8. This brings me to the question of personal necessity of the landlord. The learned Additional Civil Judge has found that the plaintiff and the numbers of his family were previously living in 'Badal Mahal' belonging to the Maharaja of Jaipur with whom his father was in service, and that since the accommodation there was very short the plaintiff wanted to shift to the premises in question. He has further found that there are 7 members in the family of the plaintiff and the accommodation in his possession falls short of his requirement. learned Counsel for the appellant has, sterneously urged that the first appellate court has misread the content of para No. 6 of the written statement, and, therefore, his finding in this connection is vitiated. In part No. 6 of the written statement the defendant has stated that all the apartments in the ground floor of the house which were previously occupied by Kunjilal Bhatt maternal uncle of the plaintiff are now lying vacant and if the plaintiff so chooses, he can occupy the same now, However, in the course of evidence the defendant state that the five 'Kotaries' in the ground floor of the house in question were still in possession of Kunjilal Bhatt. It further appears from Sue judgment of the court below that it was not disputed before it that they were in occupation of Kunjilal Bhatt. Even apart from that, the plaintiff had a choice in the matter and in case his requirement for a suitable accommodation in the house in question is proved the tenant cannot insist that the landlord must squeeze his needs and comforts and live in the 'Kotaries' on the ground floor. I have been taken through the relevant portions of the evidence produced by the parties and do not find anything wrong with the finding arrived at by the first appellate court.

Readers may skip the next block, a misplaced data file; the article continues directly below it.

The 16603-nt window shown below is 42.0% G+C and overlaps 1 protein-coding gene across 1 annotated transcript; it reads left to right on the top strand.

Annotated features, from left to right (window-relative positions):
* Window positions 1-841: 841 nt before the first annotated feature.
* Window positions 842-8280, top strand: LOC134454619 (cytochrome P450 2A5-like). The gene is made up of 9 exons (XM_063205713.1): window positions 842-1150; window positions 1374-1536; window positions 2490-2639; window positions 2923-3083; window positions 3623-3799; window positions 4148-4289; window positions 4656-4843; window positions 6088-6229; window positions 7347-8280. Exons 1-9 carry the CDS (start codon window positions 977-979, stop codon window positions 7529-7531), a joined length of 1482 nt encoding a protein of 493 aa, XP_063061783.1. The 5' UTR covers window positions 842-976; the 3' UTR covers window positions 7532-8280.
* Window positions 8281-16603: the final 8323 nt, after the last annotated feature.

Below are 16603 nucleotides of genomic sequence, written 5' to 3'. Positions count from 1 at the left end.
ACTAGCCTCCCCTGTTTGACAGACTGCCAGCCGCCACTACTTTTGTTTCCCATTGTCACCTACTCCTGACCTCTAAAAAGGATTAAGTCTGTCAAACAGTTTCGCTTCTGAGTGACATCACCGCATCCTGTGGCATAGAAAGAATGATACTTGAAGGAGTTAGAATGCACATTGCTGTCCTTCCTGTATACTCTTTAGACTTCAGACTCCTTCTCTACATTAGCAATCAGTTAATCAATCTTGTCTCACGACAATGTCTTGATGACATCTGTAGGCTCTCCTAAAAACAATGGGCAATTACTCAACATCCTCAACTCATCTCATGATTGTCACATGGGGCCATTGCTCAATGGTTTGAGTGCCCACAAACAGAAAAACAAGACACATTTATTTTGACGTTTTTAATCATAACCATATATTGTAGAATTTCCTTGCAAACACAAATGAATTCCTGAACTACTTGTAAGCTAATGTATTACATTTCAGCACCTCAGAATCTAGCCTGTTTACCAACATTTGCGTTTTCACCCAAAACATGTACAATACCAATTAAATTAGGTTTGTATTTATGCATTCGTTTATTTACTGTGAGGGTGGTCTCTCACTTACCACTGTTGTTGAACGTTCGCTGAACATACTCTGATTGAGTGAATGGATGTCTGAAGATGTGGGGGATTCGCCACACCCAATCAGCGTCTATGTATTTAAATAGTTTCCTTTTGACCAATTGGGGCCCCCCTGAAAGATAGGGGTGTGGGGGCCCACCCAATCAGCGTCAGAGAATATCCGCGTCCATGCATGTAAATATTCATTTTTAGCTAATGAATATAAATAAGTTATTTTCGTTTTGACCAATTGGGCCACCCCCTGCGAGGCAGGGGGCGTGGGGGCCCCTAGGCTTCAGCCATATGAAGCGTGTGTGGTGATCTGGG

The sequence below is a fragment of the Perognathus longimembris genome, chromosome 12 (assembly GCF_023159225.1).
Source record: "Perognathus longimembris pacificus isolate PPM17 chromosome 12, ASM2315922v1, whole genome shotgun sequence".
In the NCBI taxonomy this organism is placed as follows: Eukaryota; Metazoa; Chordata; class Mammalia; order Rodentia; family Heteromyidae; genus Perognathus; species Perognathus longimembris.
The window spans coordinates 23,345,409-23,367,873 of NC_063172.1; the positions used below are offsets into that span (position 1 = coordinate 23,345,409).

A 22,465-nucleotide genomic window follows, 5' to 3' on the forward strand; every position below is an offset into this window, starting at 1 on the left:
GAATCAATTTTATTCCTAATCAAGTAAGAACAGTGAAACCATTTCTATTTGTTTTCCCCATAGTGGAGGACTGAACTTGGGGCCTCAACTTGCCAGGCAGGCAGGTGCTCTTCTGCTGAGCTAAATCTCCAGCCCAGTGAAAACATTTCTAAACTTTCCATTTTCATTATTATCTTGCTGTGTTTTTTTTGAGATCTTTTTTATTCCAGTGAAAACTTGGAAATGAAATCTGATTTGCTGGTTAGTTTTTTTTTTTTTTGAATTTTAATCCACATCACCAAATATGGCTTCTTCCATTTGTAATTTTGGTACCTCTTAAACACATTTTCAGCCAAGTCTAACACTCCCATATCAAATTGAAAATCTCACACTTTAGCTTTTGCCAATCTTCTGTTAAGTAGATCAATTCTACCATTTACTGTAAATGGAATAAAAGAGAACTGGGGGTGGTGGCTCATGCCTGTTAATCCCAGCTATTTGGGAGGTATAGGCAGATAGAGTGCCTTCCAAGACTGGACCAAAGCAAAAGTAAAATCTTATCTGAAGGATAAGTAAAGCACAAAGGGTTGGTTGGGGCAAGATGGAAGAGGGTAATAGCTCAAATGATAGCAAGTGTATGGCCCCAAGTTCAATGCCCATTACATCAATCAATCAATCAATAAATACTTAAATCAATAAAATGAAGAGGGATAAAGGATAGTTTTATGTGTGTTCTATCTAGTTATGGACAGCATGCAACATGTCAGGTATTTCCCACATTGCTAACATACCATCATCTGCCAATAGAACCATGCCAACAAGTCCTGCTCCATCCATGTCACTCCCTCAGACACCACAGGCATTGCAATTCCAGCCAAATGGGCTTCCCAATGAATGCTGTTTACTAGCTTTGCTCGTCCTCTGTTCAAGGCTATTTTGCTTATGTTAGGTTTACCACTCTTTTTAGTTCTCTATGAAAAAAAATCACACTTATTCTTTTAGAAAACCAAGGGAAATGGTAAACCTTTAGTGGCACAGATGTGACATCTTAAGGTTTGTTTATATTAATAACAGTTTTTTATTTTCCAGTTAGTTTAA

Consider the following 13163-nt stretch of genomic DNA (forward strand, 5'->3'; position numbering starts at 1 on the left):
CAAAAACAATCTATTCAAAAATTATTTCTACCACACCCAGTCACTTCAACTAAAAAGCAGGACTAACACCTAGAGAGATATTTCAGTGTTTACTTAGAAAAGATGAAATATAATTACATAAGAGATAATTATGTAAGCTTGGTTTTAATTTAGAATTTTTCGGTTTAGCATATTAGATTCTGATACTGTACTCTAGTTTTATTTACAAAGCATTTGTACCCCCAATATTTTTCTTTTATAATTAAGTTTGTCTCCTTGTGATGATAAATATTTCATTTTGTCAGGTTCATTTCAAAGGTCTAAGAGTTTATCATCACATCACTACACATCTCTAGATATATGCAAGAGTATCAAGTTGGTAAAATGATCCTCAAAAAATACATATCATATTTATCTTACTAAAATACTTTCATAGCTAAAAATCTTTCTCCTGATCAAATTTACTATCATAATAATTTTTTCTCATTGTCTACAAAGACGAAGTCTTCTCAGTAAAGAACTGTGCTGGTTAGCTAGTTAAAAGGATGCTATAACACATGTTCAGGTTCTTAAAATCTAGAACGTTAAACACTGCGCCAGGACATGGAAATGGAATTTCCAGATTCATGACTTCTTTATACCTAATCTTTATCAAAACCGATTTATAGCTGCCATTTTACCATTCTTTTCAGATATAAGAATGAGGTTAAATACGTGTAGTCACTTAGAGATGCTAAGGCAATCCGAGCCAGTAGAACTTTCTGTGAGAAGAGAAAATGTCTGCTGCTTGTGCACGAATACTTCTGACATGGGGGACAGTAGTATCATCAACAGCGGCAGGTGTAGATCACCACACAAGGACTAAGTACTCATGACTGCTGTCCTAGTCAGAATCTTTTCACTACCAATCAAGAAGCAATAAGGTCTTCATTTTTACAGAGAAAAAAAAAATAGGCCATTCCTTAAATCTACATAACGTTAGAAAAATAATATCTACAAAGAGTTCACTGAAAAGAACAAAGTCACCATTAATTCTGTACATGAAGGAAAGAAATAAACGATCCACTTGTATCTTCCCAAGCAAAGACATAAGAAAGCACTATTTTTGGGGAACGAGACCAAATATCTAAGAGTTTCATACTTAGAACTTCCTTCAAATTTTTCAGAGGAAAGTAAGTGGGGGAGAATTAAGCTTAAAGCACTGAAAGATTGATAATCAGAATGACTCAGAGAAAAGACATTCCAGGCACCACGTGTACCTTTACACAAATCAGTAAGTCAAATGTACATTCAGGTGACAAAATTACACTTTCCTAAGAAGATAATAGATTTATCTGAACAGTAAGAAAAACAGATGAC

9. The result is that I do not see any force in this appeal and hereby dismiss it, but in the circumstances of the case I make no order as to costs.

10. Learned Counsel for the appellant prays for grant of time to enable his client to find out a suitable alternative accommodation. In the circumstances of the case, I grant six months' time to the appellant to hand over vacant possession of the premises in question to the respondent on the condition that he pays arrears of rent, upto the end of April 1971 within the month from to-day and goes on paying month to month rent hereafter within 15 days of its falling due.

11. Learned Counsel for the appellant prays for leave to appeal to Division Bench. However, I do not consider it a fit case for grant of leave. The prayer is disallowed.